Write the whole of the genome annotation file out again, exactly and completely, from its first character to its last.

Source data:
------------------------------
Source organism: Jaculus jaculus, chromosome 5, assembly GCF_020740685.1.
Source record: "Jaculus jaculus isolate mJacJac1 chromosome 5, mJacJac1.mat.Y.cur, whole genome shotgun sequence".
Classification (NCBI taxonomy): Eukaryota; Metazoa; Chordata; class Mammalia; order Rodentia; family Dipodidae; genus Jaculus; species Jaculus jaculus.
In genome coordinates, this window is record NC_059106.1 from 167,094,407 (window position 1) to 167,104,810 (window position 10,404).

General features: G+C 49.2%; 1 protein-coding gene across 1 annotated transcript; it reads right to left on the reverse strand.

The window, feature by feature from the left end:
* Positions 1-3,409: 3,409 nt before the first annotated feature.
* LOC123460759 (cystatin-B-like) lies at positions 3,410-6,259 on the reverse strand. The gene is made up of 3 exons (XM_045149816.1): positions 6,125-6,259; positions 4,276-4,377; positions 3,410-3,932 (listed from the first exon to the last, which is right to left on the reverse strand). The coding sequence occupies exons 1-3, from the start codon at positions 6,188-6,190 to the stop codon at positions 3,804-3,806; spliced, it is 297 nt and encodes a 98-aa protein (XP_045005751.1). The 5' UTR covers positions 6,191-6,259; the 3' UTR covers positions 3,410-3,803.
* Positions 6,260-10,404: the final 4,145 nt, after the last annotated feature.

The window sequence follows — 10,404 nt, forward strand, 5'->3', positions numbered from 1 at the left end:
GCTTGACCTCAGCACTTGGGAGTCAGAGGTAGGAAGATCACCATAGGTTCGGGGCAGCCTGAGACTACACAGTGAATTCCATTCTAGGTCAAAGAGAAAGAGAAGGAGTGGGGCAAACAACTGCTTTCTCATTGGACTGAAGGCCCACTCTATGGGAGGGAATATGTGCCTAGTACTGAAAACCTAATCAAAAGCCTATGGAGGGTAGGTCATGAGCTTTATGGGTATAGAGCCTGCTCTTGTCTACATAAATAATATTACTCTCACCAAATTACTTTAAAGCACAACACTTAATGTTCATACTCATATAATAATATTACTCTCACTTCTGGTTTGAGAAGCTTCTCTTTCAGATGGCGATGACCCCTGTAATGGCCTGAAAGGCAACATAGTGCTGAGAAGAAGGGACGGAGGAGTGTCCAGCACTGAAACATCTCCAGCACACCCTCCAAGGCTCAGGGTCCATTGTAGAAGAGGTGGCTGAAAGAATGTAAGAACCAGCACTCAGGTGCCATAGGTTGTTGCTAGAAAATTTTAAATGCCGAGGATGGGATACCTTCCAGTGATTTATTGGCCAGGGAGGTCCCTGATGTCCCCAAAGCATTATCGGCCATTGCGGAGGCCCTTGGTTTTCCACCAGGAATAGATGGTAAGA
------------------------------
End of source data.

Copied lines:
Source organism: Jaculus jaculus, chromosome 5, assembly GCF_020740685.1.
Source record: "Jaculus jaculus isolate mJacJac1 chromosome 5, mJacJac1.mat.Y.cur, whole genome shotgun sequence".
Classification (NCBI taxonomy): Eukaryota; Metazoa; Chordata; class Mammalia; order Rodentia; family Dipodidae; genus Jaculus; species Jaculus jaculus.
In genome coordinates, this window is record NC_059106.1 from 167,094,407 (window position 1) to 167,104,810 (window position 10,404).

General features: G+C 49.2%; 1 protein-coding gene across 1 annotated transcript; it reads right to left on the reverse strand.

The window, feature by feature from the left end:
* Positions 1-3,409: 3,409 nt before the first annotated feature.
* LOC123460759 (cystatin-B-like) lies at positions 3,410-6,259 on the reverse strand. The gene is made up of 3 exons (XM_045149816.1): positions 6,125-6,259; positions 4,276-4,377; positions 3,410-3,932 (listed from the first exon to the last, which is right to left on the reverse strand). The coding sequence occupies exons 1-3, from the start codon at positions 6,188-6,190 to the stop codon at positions 3,804-3,806; spliced, it is 297 nt and encodes a 98-aa protein (XP_045005751.1). The 5' UTR covers positions 6,191-6,259; the 3' UTR covers positions 3,410-3,803.
* Positions 6,260-10,404: the final 4,145 nt, after the last annotated feature.

The window sequence follows — 10,404 nt, forward strand, 5'->3', positions numbered from 1 at the left end:
GCTTGACCTCAGCACTTGGGAGTCAGAGGTAGGAAGATCACCATAGGTTCGGGGCAGCCTGAGACTACACAGTGAATTCCATTCTAGGTCAAAGAGAAAGAGAAGGAGTGGGGCAAACAACTGCTTTCTCATTGGACTGAAGGCCCACTCTATGGGAGGGAATATGTGCCTAGTACTGAAAACCTAATCAAAAGCCTATGGAGGGTAGGTCATGAGCTTTATGGGTATAGAGCCTGCTCTTGTCTACATAAATAATATTACTCTCACCAAATTACTTTAAAGCACAACACTTAATGTTCATACTCATATAATAATATTACTCTCACTTCTGGTTTGAGAAGCTTCTCTTTCAGATGGCGATGACCCCTGTAATGGCCTGAAAGGCAACATAGTGCTGAGAAGAAGGGACGGAGGAGTGTCCAGCACTGAAACATCTCCAGCACACCCTCCAAGGCTCAGGGTCCATTGTAGAAGAGGTGGCTGAAAGAATGTAAGAACCAGCACTCAGGTGCCATAGGTTGTTGCTAGAAAATTTTAAATGCCGAGGATGGGATACCTTCCAGTGATTTATTGGCCAGGGAGGTCCCTGATGTCCCCAAAGCATTATCGGCCATTGCGGAGGCCCTTGGTTTTCCACCAGGAATAGATGGTAAGA